In the dust by the road out of Jericho, Bartimaeus sits and waits, day after day. Then, one day, Jesus passes through the city gates. Jesus of Nazareth, they called him. But Bartimaeus calls him something different. The Son of Timaeus calls him Son of David. Why? Perhaps because a descendant of King David – whose grandmother and great-grandmother were both Gentiles; indeed, whose Gentile great-grandmother came from Jericho – might understand what it meant to be Bar-Timaeus? Or perhaps because a Son – an heir – of David knows what it is to wait. You see, David had waited. From when he was first anointed king by Samuel, he waited some seven years serving the king he would replace; then another seven-odd years on the run from that king, hiding from the insane wrath of Saul; and then yet another seven-or-so years between being crowned king of Judah, after the deaths of Saul and Jonathan, and being crowned king over all Israel.

David was king, but refused to take the throne from Saul; refused to depose the one whom the Lord had appointed, even if the same Lord had since rejected Saul for acting independently of revealed instruction. And now, here comes the Son of David, on his way to Jerusalem, where he will refuse to presume the throne by strength, refuse to depose either king or high priest…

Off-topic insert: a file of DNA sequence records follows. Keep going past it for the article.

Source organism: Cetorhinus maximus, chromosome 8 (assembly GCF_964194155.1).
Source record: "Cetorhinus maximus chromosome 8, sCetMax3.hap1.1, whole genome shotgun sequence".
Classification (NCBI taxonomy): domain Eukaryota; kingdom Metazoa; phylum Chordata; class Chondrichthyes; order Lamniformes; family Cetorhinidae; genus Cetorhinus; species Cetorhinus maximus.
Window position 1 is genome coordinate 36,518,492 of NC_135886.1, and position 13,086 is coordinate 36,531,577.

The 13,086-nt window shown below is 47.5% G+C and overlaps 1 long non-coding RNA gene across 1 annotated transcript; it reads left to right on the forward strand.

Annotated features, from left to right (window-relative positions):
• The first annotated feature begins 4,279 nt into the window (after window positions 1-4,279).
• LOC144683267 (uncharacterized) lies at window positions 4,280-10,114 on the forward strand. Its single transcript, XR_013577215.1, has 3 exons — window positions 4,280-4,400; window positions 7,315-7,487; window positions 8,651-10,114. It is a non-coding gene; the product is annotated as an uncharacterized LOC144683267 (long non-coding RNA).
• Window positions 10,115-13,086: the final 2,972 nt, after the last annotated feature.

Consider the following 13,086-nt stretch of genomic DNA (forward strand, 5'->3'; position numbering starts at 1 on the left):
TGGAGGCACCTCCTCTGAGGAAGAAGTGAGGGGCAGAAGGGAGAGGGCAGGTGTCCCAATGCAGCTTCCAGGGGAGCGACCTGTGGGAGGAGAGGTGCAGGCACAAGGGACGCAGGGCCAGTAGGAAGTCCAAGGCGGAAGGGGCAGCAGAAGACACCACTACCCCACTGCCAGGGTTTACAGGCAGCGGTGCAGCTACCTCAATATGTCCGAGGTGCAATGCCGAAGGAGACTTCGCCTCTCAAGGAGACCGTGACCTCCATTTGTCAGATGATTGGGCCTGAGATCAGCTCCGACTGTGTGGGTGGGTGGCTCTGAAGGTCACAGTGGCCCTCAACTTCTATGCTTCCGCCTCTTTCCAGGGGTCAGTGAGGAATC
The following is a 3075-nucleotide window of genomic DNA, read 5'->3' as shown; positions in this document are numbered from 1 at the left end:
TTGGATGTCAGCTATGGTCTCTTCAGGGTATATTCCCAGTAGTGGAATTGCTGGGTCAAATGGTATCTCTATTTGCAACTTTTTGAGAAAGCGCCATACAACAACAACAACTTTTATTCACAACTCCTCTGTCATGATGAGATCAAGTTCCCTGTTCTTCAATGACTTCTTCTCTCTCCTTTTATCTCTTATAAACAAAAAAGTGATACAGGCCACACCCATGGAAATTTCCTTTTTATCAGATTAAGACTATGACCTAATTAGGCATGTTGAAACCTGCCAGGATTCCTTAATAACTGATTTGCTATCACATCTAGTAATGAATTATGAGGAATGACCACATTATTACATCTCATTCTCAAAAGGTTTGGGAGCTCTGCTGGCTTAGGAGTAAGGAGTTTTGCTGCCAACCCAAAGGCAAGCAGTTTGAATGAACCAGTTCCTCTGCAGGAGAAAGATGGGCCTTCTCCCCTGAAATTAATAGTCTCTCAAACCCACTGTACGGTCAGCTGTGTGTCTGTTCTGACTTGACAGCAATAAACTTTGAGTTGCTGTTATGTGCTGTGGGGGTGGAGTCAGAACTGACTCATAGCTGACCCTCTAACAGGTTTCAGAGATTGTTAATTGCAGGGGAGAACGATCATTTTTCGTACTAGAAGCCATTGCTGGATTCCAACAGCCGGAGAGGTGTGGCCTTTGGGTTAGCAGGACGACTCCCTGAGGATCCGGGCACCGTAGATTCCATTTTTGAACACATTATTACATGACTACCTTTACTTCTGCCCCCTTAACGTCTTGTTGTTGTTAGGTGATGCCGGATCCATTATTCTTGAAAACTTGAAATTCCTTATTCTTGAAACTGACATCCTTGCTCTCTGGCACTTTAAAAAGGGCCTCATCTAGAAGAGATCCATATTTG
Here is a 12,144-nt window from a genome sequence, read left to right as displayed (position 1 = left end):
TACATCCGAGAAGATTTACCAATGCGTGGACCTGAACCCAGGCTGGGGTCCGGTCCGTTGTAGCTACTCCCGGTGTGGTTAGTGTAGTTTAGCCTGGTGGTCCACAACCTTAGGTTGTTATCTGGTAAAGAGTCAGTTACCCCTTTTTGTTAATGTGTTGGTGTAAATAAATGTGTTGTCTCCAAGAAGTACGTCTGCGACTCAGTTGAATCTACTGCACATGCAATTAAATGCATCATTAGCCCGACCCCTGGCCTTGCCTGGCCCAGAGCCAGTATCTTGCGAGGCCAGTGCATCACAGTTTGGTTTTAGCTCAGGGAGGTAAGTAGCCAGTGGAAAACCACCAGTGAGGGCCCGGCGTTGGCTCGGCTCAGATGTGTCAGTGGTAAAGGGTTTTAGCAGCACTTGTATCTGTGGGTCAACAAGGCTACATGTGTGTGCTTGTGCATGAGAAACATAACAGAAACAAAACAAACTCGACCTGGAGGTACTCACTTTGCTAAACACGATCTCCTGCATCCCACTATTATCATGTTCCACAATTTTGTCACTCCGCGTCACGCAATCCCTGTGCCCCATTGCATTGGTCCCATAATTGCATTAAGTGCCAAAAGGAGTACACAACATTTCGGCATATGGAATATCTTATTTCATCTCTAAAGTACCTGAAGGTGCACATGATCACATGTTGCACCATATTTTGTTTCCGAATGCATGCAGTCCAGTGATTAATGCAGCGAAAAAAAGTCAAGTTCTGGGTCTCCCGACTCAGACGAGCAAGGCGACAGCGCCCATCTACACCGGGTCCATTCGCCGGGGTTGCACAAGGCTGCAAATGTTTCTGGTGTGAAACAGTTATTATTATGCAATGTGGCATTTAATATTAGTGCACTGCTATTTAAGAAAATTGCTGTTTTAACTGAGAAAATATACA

Son of David, have mercy on me! You, who understand my waiting, enter-into it with me.
And then three words, three beautiful words: Jesus stood still. Jesus stood still.

Everything stops. You can almost see the camera pan round him, 360 degrees, as time itself is commanded to wait, is halted in its ceaseless motion, and Jesus enters-into Bartimaeus’ waiting.

Then – and only then – does the Son of David order those standing around to help the Son of Timaeus to come to him. Their eyes opened, they speak for Jesus, take heart! Take heart. The wait will soon be over.